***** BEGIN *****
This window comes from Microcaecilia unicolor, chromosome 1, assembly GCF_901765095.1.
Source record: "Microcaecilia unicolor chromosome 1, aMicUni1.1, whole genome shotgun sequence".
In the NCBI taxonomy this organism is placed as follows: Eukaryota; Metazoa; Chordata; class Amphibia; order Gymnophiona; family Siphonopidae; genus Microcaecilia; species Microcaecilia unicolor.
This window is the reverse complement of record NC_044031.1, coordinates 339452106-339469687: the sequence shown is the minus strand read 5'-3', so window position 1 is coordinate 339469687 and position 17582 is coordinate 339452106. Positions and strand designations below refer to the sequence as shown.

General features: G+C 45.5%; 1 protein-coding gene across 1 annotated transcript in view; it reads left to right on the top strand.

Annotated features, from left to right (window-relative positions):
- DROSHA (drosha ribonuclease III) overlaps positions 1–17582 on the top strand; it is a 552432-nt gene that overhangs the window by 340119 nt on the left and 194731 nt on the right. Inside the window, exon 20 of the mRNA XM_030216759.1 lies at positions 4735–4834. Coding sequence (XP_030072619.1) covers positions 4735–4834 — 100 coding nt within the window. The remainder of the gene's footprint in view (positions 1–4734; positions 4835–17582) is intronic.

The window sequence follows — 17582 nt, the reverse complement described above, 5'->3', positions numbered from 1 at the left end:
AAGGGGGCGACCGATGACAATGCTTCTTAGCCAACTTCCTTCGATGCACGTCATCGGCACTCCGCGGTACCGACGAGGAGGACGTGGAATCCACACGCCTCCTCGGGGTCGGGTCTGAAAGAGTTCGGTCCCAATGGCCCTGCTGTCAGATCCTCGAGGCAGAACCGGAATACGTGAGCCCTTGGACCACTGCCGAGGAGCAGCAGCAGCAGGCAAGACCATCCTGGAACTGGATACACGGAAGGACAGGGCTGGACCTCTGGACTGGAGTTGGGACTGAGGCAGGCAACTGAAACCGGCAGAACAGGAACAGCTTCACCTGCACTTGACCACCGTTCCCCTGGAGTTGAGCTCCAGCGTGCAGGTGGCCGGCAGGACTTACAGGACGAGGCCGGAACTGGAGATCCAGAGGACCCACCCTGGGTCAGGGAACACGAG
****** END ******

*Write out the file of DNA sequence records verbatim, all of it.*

This window comes from Microcaecilia unicolor, chromosome 1, assembly GCF_901765095.1.
Source record: "Microcaecilia unicolor chromosome 1, aMicUni1.1, whole genome shotgun sequence".
In the NCBI taxonomy this organism is placed as follows: Eukaryota; Metazoa; Chordata; class Amphibia; order Gymnophiona; family Siphonopidae; genus Microcaecilia; species Microcaecilia unicolor.
This window is the reverse complement of record NC_044031.1, coordinates 339452106-339469687: the sequence shown is the minus strand read 5'-3', so window position 1 is coordinate 339469687 and position 17582 is coordinate 339452106. Positions and strand designations below refer to the sequence as shown.

General features: G+C 45.5%; 1 protein-coding gene across 1 annotated transcript in view; it reads left to right on the top strand.

Annotated features, from left to right (window-relative positions):
- DROSHA (drosha ribonuclease III) overlaps positions 1–17582 on the top strand; it is a 552432-nt gene that overhangs the window by 340119 nt on the left and 194731 nt on the right. Inside the window, exon 20 of the mRNA XM_030216759.1 lies at positions 4735–4834. Coding sequence (XP_030072619.1) covers positions 4735–4834 — 100 coding nt within the window. The remainder of the gene's footprint in view (positions 1–4734; positions 4835–17582) is intronic.

The window sequence follows — 17582 nt, the reverse complement described above, 5'->3', positions numbered from 1 at the left end:
AAGGGGGCGACCGATGACAATGCTTCTTAGCCAACTTCCTTCGATGCACGTCATCGGCACTCCGCGGTACCGACGAGGAGGACGTGGAATCCACACGCCTCCTCGGGGTCGGGTCTGAAAGAGTTCGGTCCCAATGGCCCTGCTGTCAGATCCTCGAGGCAGAACCGGAATACGTGAGCCCTTGGACCACTGCCGAGGAGCAGCAGCAGCAGGCAAGACCATCCTGGAACTGGATACACGGAAGGACAGGGCTGGACCTCTGGACTGGAGTTGGGACTGAGGCAGGCAACTGAAACCGGCAGAACAGGAACAGCTTCACCTGCACTTGACCACCGTTCCCCTGGAGTTGAGCTCCAGCGTGCAGGTGGCCGGCAGGACTTACAGGACGAGGCCGGAACTGGAGATCCAGAGGACCCACCCTGGGTCAGGGAACACGAG